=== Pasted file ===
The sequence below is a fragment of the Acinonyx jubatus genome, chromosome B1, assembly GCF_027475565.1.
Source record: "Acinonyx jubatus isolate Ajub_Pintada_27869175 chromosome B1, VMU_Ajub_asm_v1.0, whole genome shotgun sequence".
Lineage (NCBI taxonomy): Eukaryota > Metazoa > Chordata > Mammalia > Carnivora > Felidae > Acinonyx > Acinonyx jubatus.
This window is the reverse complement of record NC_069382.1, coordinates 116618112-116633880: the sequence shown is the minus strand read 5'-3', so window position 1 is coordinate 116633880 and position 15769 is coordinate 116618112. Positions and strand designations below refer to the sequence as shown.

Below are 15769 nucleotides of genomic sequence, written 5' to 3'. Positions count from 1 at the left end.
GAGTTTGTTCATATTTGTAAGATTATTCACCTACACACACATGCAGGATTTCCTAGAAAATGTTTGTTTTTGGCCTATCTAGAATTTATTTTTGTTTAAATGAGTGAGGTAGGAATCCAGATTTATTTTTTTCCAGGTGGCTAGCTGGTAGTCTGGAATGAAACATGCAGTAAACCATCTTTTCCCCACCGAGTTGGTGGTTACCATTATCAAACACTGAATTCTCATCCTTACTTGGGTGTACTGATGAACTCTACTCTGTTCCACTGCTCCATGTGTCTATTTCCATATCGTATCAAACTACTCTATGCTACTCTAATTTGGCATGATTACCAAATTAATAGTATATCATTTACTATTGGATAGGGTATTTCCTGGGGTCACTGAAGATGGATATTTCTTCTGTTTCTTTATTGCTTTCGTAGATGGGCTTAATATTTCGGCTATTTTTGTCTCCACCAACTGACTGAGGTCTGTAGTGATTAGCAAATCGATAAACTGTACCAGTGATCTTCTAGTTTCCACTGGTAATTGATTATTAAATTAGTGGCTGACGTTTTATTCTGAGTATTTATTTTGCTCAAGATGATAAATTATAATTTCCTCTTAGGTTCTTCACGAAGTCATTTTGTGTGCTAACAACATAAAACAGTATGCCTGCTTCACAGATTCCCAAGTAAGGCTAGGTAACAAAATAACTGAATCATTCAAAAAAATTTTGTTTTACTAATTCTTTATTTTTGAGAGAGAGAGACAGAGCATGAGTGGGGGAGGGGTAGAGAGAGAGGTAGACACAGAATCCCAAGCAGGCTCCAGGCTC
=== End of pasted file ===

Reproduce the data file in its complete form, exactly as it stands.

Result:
The sequence below is a fragment of the Acinonyx jubatus genome, chromosome B1, assembly GCF_027475565.1.
Source record: "Acinonyx jubatus isolate Ajub_Pintada_27869175 chromosome B1, VMU_Ajub_asm_v1.0, whole genome shotgun sequence".
Lineage (NCBI taxonomy): Eukaryota > Metazoa > Chordata > Mammalia > Carnivora > Felidae > Acinonyx > Acinonyx jubatus.
This window is the reverse complement of record NC_069382.1, coordinates 116618112-116633880: the sequence shown is the minus strand read 5'-3', so window position 1 is coordinate 116633880 and position 15769 is coordinate 116618112. Positions and strand designations below refer to the sequence as shown.

Below are 15769 nucleotides of genomic sequence, written 5' to 3'. Positions count from 1 at the left end.
GAGTTTGTTCATATTTGTAAGATTATTCACCTACACACACATGCAGGATTTCCTAGAAAATGTTTGTTTTTGGCCTATCTAGAATTTATTTTTGTTTAAATGAGTGAGGTAGGAATCCAGATTTATTTTTTTCCAGGTGGCTAGCTGGTAGTCTGGAATGAAACATGCAGTAAACCATCTTTTCCCCACCGAGTTGGTGGTTACCATTATCAAACACTGAATTCTCATCCTTACTTGGGTGTACTGATGAACTCTACTCTGTTCCACTGCTCCATGTGTCTATTTCCATATCGTATCAAACTACTCTATGCTACTCTAATTTGGCATGATTACCAAATTAATAGTATATCATTTACTATTGGATAGGGTATTTCCTGGGGTCACTGAAGATGGATATTTCTTCTGTTTCTTTATTGCTTTCGTAGATGGGCTTAATATTTCGGCTATTTTTGTCTCCACCAACTGACTGAGGTCTGTAGTGATTAGCAAATCGATAAACTGTACCAGTGATCTTCTAGTTTCCACTGGTAATTGATTATTAAATTAGTGGCTGACGTTTTATTCTGAGTATTTATTTTGCTCAAGATGATAAATTATAATTTCCTCTTAGGTTCTTCACGAAGTCATTTTGTGTGCTAACAACATAAAACAGTATGCCTGCTTCACAGATTCCCAAGTAAGGCTAGGTAACAAAATAACTGAATCATTCAAAAAAATTTTGTTTTACTAATTCTTTATTTTTGAGAGAGAGAGACAGAGCATGAGTGGGGGAGGGGTAGAGAGAGAGGTAGACACAGAATCCCAAGCAGGCTCCAGGCTC